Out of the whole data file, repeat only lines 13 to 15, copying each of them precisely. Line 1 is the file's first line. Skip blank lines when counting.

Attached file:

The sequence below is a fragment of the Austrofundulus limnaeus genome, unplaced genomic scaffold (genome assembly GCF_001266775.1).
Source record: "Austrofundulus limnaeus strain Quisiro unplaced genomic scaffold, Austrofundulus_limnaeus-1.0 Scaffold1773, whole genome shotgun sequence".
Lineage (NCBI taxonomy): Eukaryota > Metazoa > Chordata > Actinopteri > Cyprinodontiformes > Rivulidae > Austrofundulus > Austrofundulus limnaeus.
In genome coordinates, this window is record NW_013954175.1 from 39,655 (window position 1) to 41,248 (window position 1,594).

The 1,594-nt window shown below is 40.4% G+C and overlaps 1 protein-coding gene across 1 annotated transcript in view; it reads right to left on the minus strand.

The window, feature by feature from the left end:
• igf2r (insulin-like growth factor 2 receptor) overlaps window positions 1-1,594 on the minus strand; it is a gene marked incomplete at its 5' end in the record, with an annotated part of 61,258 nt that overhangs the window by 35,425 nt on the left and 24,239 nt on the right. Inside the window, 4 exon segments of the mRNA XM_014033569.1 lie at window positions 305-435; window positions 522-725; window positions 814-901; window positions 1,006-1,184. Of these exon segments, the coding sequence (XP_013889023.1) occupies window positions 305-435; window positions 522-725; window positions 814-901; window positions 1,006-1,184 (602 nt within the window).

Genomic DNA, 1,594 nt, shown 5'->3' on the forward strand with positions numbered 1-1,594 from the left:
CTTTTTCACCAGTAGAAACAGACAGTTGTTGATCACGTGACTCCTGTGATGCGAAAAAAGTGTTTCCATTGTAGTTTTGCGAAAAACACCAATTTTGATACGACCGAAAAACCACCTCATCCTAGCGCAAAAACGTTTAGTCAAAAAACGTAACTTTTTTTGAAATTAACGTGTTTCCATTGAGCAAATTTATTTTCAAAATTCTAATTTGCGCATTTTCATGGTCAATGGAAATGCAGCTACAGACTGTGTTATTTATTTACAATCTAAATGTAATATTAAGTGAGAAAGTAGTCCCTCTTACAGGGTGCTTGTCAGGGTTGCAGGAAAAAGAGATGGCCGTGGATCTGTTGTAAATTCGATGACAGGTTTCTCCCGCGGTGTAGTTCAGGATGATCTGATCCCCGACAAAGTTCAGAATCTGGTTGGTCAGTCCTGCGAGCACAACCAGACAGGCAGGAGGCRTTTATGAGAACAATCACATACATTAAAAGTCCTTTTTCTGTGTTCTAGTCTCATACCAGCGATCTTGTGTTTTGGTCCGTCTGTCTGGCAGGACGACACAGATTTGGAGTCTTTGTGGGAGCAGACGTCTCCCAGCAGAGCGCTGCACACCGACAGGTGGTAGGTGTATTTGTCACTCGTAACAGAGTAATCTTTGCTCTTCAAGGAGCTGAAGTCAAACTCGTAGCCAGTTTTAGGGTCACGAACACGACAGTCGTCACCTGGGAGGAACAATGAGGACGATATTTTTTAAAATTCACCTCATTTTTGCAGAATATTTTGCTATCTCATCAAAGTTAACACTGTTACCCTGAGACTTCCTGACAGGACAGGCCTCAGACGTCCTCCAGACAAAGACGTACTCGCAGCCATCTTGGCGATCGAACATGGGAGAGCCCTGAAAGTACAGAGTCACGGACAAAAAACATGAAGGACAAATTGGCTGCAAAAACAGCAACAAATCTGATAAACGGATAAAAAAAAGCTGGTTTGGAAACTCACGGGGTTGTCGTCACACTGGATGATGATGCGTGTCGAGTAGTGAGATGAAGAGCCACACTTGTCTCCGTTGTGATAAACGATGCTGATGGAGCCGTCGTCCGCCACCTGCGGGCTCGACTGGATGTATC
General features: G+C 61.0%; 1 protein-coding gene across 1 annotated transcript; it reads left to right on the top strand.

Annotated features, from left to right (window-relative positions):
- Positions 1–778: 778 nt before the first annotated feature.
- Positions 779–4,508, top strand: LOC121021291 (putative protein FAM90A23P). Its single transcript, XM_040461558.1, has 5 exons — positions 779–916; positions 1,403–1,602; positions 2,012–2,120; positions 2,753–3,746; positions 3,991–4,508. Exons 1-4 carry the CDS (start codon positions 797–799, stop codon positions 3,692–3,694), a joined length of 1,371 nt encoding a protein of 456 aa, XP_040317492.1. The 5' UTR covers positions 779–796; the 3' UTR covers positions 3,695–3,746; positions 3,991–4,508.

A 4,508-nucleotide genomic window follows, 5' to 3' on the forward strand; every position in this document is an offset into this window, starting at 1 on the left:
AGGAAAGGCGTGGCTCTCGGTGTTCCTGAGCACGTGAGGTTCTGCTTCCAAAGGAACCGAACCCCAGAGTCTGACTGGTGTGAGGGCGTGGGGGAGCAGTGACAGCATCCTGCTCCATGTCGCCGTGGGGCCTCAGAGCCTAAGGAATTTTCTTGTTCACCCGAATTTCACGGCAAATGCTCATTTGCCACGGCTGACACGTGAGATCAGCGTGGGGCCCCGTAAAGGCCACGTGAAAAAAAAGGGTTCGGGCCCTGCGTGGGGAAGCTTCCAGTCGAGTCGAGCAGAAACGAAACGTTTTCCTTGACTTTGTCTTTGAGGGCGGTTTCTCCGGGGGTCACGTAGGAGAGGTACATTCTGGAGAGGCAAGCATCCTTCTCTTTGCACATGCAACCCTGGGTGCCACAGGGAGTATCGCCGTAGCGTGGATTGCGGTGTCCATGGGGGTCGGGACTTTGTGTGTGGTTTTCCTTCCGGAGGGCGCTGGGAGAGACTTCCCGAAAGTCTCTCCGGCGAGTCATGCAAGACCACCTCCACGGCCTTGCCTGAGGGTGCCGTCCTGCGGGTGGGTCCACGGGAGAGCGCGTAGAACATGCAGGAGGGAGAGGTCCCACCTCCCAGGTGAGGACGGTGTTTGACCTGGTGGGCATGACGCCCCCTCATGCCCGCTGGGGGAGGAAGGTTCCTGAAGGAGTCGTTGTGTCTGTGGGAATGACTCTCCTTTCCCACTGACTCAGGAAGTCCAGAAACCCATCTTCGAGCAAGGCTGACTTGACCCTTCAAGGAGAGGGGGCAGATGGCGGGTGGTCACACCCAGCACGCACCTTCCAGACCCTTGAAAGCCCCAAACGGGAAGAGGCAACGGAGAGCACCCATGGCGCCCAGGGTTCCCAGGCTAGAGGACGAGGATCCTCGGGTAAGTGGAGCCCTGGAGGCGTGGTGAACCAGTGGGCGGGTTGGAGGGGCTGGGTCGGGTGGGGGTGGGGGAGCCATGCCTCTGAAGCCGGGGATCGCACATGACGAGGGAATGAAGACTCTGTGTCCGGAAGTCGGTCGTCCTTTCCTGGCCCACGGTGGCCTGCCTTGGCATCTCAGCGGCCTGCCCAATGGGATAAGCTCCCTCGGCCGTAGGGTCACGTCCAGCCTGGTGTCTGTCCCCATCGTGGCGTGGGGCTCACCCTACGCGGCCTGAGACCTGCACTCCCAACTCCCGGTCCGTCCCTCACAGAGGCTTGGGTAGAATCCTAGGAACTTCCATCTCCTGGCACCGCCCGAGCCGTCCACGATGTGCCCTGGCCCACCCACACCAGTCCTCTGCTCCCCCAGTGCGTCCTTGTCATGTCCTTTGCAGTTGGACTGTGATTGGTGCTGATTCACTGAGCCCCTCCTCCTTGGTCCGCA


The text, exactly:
- Positions 779–4,508, top strand: LOC121021291 (putative protein FAM90A23P). Its single transcript, XM_040461558.1, has 5 exons — positions 779–916; positions 1,403–1,602; positions 2,012–2,120; positions 2,753–3,746; positions 3,991–4,508. Exons 1-4 carry the CDS (start codon positions 797–799, stop codon positions 3,692–3,694), a joined length of 1,371 nt encoding a protein of 456 aa, XP_040317492.1. The 5' UTR covers positions 779–796; the 3' UTR covers positions 3,695–3,746; positions 3,991–4,508.

A 4,508-nucleotide genomic window follows, 5' to 3' on the forward strand; every position in this document is an offset into this window, starting at 1 on the left:
AGGAAAGGCGTGGCTCTCGGTGTTCCTGAGCACGTGAGGTTCTGCTTCCAAAGGAACCGAACCCCAGAGTCTGACTGGTGTGAGGGCGTGGGGGAGCAGTGACAGCATCCTGCTCCATGTCGCCGTGGGGCCTCAGAGCCTAAGGAATTTTCTTGTTCACCCGAATTTCACGGCAAATGCTCATTTGCCACGGCTGACACGTGAGATCAGCGTGGGGCCCCGTAAAGGCCACGTGAAAAAAAAGGGTTCGGGCCCTGCGTGGGGAAGCTTCCAGTCGAGTCGAGCAGAAACGAAACGTTTTCCTTGACTTTGTCTTTGAGGGCGGTTTCTCCGGGGGTCACGTAGGAGAGGTACATTCTGGAGAGGCAAGCATCCTTCTCTTTGCACATGCAACCCTGGGTGCCACAGGGAGTATCGCCGTAGCGTGGATTGCGGTGTCCATGGGGGTCGGGACTTTGTGTGTGGTTTTCCTTCCGGAGGGCGCTGGGAGAGACTTCCCGAAAGTCTCTCCGGCGAGTCATGCAAGACCACCTCCACGGCCTTGCCTGAGGGTGCCGTCCTGCGGGTGGGTCCACGGGAGAGCGCGTAGAACATGCAGGAGGGAGAGGTCCCACCTCCCAGGTGAGGACGGTGTTTGACCTGGTGGGCATGACGCCCCCTCATGCCCGCTGGGGGAGGAAGGTTCCTGAAGGAGTCGTTGTGTCTGTGGGAATGACTCTCCTTTCCCACTGACTCAGGAAGTCCAGAAACCCATCTTCGAGCAAGGCTGACTTGACCCTTCAAGGAGAGGGGGCAGATGGCGGGTGGTCACACCCAGCACGCACCTTCCAGACCCTTGAAAGCCCCAAACGGGAAGAGGCAACGGAGAGCACCCATGGCGCCCAGGGTTCCCAGGCTAGAGGACGAGGATCCTCGGGTAAGTGGAGCCCTGGAGGCGTGGTGAACCAGTGGGCGGGTTGGAGGGGCTGGGTCGGGTGGGGGTGGGGGAGCCATGCCTCTGAAGCCGGGGATCGCACATGACGAGGGAATGAAGACTCTGTGTCCGGAAGTCGGTCGTCCTTTCCTGGCCCACGGTGGCCTGCCTTGGCATCTCAGCGGCCTGCCCAATGGGATAAGCTCCCTCGGCCGTAGGGTCACGTCCAGCCTGGTGTCTGTCCCCATCGTGGCGTGGGGCTCACCCTACGCGGCCTGAGACCTGCACTCCCAACTCCCGGTCCGTCCCTCACAGAGGCTTGGGTAGAATCCTAGGAACTTCCATCTCCTGGCACCGCCCGAGCCGTCCACGATGTGCCCTGGCCCACCCACACCAGTCCTCTGCTCCCCCAGTGCGTCCTTGTCATGTCCTTTGCAGTTGGACTGTGATTGGTGCTGATTCACTGAGCCCCTCCTCCTTGGTCCGCA